That same year, astronomer Armin O. Leuschner suggested that Pluto “may be one of many long-period planetary objects yet to be discovered.” In 1943, in the Journal of the British Astronomical Association, Kenneth Edgeworth further expounded on the subject. According to Edgeworth, the material within the primordial solar nebula beyond Neptune was too widely spaced to condense into planets, and so rather condensed into a myriad of smaller bodies.
In 1951, in an article for the journal Astrophysics, that Dutch astronomer Gerard Kuiper speculated on a similar disc having formed early in the Solar System’s evolution. Occasionally one of these objects would wander into the inner Solar System and become a comet. The idea of this “Kuiper Belt” made sense to astronomers. Not only did it help to explain why there were no large planets further out in the Solar System, it also conveniently wrapped up the mystery of where comets came from.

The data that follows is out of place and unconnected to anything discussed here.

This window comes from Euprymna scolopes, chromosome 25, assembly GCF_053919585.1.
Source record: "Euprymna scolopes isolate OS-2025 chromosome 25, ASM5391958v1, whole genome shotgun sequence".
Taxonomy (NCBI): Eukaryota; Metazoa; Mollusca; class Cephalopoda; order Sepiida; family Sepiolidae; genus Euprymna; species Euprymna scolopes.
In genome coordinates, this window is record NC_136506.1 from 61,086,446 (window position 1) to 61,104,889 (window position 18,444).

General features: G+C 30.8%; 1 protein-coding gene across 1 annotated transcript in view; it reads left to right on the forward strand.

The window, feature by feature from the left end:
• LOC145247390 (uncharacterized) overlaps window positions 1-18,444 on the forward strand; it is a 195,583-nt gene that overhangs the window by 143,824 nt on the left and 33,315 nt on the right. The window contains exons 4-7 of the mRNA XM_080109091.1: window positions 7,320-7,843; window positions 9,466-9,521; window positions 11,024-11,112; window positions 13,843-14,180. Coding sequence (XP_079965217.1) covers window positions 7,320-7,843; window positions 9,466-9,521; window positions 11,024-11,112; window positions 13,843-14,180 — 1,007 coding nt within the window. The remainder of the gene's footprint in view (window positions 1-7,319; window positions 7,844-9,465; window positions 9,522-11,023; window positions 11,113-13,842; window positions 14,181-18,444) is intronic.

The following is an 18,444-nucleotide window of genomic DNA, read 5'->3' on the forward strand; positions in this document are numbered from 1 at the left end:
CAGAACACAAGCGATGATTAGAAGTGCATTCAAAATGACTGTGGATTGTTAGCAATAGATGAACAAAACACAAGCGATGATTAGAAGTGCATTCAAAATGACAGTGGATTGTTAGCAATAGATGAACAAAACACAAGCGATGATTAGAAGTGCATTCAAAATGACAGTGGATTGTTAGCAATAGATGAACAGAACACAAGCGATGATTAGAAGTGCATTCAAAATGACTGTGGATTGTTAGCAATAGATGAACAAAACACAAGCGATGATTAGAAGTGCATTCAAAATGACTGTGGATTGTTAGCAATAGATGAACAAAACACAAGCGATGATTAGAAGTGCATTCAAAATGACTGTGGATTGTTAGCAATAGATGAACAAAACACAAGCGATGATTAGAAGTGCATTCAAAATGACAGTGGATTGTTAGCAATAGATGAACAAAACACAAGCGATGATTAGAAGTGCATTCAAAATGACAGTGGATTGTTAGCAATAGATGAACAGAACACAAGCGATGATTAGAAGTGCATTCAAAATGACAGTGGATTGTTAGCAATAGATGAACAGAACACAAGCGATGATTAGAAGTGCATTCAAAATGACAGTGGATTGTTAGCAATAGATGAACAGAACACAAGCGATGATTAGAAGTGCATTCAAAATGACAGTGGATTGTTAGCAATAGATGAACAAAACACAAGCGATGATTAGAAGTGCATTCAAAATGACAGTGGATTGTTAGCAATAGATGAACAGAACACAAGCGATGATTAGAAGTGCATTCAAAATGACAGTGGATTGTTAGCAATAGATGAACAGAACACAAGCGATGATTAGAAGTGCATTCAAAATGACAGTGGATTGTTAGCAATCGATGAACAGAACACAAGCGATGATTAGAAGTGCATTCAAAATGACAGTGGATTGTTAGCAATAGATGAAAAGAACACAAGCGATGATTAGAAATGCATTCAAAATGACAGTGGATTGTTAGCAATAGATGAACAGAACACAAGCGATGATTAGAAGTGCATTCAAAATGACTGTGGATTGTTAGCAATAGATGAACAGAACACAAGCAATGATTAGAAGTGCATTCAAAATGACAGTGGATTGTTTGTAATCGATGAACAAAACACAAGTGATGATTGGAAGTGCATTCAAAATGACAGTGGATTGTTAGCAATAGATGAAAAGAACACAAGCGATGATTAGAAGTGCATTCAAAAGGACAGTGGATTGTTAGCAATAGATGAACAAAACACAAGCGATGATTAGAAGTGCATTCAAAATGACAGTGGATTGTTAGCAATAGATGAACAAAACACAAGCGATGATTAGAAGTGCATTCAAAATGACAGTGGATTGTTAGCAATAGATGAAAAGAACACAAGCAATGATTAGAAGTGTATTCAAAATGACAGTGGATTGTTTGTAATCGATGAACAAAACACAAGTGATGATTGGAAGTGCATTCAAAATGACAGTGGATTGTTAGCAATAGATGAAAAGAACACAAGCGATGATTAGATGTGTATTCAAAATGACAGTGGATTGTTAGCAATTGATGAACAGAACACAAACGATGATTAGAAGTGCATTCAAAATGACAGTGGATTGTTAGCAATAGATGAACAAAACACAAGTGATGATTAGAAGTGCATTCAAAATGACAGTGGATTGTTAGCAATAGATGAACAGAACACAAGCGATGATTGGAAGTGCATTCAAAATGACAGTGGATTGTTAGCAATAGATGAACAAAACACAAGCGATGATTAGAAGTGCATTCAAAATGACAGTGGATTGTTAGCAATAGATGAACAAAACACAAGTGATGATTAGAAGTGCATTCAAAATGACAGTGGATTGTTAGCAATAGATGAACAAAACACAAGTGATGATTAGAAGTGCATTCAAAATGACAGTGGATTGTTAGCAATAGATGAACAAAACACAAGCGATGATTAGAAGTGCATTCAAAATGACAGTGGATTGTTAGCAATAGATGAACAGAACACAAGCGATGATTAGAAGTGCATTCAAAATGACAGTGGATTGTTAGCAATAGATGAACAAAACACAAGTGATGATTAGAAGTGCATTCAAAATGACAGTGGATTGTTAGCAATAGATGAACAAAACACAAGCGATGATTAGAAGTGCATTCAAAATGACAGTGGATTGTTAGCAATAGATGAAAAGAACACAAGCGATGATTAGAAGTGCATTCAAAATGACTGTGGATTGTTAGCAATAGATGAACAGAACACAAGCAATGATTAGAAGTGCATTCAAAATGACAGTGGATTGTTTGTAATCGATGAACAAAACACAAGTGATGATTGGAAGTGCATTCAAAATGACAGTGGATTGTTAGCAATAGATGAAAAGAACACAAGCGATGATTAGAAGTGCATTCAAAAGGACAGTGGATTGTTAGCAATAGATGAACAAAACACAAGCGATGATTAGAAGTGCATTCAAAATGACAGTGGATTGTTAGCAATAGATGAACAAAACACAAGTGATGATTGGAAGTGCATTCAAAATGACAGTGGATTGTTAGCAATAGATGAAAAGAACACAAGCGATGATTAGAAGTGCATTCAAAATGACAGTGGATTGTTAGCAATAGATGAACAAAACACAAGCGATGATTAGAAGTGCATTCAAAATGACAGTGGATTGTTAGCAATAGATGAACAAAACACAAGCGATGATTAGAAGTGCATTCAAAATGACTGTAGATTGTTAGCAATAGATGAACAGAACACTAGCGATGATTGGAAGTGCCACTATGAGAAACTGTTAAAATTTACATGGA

In 1980, in the Monthly Notices of the Royal Astronomical Society, Uruguayan astronomer Julio Fernández speculated that a comet belt that lay between 35 and 50 AU would be required to account for the observed number of comets.
Following up on Fernández’s work, in 1988 a Canadian team of astronomers (team of Martin Duncan, Tom Quinn and Scott Tremaine) ran a number of computer simulations and determined that the Oort cloud could not account for all short-period comets. With a “belt”, as Fernández described it, added to the formulations, the simulations matched observations.
In 1987, astronomer David Jewitt (then at MIT) and then-graduate student Jane Luu began using the telescopes at the Kitt Peak National Observatoryin Arizona and the Cerro Tololo Inter-American Observatory in Chile to search the outer Solar System. In 1988, Jewitt moved to the Institute of Astronomy at the University of Hawaii, and Luu later joined him to work at the University’s Mauna Kea observatory.